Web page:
A very handsome gull with slate-grey back plumage, pure white under belly, and black and white wingtips. It has a bright yellow bill with a red spot. In summer it has bright yellow legs and a white head, where in winter it has dull yellow legs and a densely streaked grey-brown head. Juveniles have mottled dark brown plumage, and have black bills. Similar to Herring Gull (Larus argentatus), Yellow-legged Gull and the Great Black-backed Gull.
It feeds on fish, worms, molluscs, and human waste. It also feeds on other seabirds in summer. The nest is made up of a pile of grass on the ground, the female laying 2 or 3 eggs in 1 brood in May. They can live for up to 15 years.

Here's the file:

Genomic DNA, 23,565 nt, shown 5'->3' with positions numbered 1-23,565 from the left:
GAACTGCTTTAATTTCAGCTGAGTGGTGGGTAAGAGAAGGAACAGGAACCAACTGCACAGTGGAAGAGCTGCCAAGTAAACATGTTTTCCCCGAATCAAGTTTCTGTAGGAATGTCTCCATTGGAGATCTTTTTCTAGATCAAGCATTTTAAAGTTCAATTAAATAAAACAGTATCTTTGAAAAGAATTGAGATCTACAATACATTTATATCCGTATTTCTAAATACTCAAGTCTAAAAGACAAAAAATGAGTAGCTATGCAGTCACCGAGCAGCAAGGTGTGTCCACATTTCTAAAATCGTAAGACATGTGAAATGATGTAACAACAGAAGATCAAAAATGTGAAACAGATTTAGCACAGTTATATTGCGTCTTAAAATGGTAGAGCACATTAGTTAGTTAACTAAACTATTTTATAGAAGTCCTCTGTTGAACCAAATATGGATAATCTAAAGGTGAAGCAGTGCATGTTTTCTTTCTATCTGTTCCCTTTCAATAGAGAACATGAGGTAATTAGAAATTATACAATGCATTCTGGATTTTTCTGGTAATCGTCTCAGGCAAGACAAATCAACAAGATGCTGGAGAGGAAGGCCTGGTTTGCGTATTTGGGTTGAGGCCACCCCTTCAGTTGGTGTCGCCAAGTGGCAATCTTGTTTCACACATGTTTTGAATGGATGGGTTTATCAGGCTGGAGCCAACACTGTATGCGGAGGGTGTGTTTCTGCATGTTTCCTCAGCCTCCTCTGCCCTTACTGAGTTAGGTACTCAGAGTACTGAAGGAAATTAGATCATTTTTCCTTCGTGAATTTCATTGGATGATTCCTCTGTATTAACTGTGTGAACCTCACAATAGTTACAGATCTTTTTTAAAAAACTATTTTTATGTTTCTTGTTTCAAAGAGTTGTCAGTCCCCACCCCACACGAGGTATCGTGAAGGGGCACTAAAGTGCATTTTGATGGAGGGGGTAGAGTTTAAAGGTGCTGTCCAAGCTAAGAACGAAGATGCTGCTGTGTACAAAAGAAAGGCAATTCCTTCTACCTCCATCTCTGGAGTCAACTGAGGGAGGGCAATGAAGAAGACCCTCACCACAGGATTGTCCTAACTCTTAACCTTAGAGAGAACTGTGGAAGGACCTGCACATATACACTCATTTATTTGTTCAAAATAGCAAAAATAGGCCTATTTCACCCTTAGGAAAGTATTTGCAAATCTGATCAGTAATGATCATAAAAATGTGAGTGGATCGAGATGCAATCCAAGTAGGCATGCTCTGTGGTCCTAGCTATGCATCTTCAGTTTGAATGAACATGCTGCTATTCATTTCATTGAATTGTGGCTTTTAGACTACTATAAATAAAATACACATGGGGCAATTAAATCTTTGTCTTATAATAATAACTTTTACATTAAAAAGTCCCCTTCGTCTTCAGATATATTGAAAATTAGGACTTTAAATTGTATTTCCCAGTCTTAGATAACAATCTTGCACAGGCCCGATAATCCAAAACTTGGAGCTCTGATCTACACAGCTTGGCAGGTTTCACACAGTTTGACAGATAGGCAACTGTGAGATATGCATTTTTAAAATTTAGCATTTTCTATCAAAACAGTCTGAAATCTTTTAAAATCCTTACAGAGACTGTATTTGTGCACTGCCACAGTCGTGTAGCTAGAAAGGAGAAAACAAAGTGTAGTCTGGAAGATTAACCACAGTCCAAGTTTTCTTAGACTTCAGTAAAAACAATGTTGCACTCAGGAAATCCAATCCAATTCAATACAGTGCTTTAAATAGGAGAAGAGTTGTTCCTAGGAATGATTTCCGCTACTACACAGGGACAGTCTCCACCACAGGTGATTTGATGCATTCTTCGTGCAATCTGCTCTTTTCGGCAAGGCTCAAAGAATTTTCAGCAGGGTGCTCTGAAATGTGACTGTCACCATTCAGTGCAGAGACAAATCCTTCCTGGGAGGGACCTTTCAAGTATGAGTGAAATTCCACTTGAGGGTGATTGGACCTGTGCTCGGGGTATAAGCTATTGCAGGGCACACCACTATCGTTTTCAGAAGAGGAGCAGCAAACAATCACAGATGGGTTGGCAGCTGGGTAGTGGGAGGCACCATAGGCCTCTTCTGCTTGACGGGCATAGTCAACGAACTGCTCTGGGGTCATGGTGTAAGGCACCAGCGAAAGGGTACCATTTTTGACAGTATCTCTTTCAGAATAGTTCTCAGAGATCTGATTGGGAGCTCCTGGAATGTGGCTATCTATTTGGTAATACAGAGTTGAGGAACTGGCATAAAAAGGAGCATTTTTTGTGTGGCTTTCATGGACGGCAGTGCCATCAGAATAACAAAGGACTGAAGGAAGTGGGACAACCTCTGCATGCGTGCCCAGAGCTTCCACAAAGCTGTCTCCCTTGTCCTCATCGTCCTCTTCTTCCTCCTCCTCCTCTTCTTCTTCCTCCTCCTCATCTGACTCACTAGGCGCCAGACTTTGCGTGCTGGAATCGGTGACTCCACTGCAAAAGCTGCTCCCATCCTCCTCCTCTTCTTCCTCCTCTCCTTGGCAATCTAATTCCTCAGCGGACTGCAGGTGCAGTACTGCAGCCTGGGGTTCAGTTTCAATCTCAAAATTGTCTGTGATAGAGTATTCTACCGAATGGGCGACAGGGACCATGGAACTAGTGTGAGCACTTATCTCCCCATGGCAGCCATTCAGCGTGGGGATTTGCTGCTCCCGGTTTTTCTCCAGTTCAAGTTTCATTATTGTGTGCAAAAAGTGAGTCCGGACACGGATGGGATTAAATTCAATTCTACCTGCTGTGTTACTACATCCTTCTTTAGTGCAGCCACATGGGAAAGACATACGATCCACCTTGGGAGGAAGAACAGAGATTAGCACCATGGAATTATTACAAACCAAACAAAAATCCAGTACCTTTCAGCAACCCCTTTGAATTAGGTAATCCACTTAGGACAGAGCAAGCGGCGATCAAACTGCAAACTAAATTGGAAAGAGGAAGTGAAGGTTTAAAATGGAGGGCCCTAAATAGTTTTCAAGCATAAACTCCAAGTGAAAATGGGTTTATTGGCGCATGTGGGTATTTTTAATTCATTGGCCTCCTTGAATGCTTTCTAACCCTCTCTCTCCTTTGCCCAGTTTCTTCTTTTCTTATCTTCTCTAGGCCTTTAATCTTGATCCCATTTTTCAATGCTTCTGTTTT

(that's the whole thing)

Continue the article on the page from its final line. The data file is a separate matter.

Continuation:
Seen all year round. It breeds on cliffs, islands, moorland, and rooftops. In winter it is found at tips, reservoirs, inland lakes, beaches, and on farmland. Most migrate south to Africa, yet many remain in western Europe. Having increasing their numbers since a decline in the 19th century from persecution, they are again suffering a decline so they are on the RSPB amber list. The UK is home to 40% of the European population, and many are found along the coastlines and on inland moors in summer. They are becoming increasingly common in urban areas, and even inland locations like the West Midlands. In winter it is mainly found from southern Scotland southwards, on farmland, rubbish tips and reservoirs.
Photograph of Lesser Black-backed Gull (Larus fuscus), taken December 2013, nature reserve Staffordshire. © Pete Hillman 2013. Camera used Nikon Coolpix P500.